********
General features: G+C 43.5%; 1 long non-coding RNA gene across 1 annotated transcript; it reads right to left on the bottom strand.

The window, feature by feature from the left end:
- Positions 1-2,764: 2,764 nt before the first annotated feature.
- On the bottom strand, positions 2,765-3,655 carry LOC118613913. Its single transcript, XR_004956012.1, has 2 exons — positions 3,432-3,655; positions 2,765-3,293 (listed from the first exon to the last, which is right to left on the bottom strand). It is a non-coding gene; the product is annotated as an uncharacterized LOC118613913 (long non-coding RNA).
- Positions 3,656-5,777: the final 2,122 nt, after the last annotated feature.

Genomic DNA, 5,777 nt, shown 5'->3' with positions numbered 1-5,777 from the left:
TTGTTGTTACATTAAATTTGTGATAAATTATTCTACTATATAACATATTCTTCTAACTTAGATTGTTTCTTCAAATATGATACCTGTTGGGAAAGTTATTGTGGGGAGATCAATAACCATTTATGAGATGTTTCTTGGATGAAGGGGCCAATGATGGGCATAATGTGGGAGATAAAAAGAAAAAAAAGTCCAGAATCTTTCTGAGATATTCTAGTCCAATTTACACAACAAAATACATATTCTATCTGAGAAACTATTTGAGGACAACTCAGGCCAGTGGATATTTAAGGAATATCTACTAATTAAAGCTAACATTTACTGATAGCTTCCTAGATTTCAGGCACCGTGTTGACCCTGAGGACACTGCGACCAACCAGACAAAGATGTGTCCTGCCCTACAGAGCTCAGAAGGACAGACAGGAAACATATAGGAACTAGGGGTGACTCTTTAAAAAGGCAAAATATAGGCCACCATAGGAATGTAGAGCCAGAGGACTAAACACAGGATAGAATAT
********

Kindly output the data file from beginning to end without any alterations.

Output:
General features: G+C 43.5%; 1 long non-coding RNA gene across 1 annotated transcript; it reads right to left on the bottom strand.

The window, feature by feature from the left end:
- Positions 1-2,764: 2,764 nt before the first annotated feature.
- On the bottom strand, positions 2,765-3,655 carry LOC118613913. Its single transcript, XR_004956012.1, has 2 exons — positions 3,432-3,655; positions 2,765-3,293 (listed from the first exon to the last, which is right to left on the bottom strand). It is a non-coding gene; the product is annotated as an uncharacterized LOC118613913 (long non-coding RNA).
- Positions 3,656-5,777: the final 2,122 nt, after the last annotated feature.

Genomic DNA, 5,777 nt, shown 5'->3' with positions numbered 1-5,777 from the left:
TTGTTGTTACATTAAATTTGTGATAAATTATTCTACTATATAACATATTCTTCTAACTTAGATTGTTTCTTCAAATATGATACCTGTTGGGAAAGTTATTGTGGGGAGATCAATAACCATTTATGAGATGTTTCTTGGATGAAGGGGCCAATGATGGGCATAATGTGGGAGATAAAAAGAAAAAAAAGTCCAGAATCTTTCTGAGATATTCTAGTCCAATTTACACAACAAAATACATATTCTATCTGAGAAACTATTTGAGGACAACTCAGGCCAGTGGATATTTAAGGAATATCTACTAATTAAAGCTAACATTTACTGATAGCTTCCTAGATTTCAGGCACCGTGTTGACCCTGAGGACACTGCGACCAACCAGACAAAGATGTGTCCTGCCCTACAGAGCTCAGAAGGACAGACAGGAAACATATAGGAACTAGGGGTGACTCTTTAAAAAGGCAAAATATAGGCCACCATAGGAATGTAGAGCCAGAGGACTAAACACAGGATAGAATAT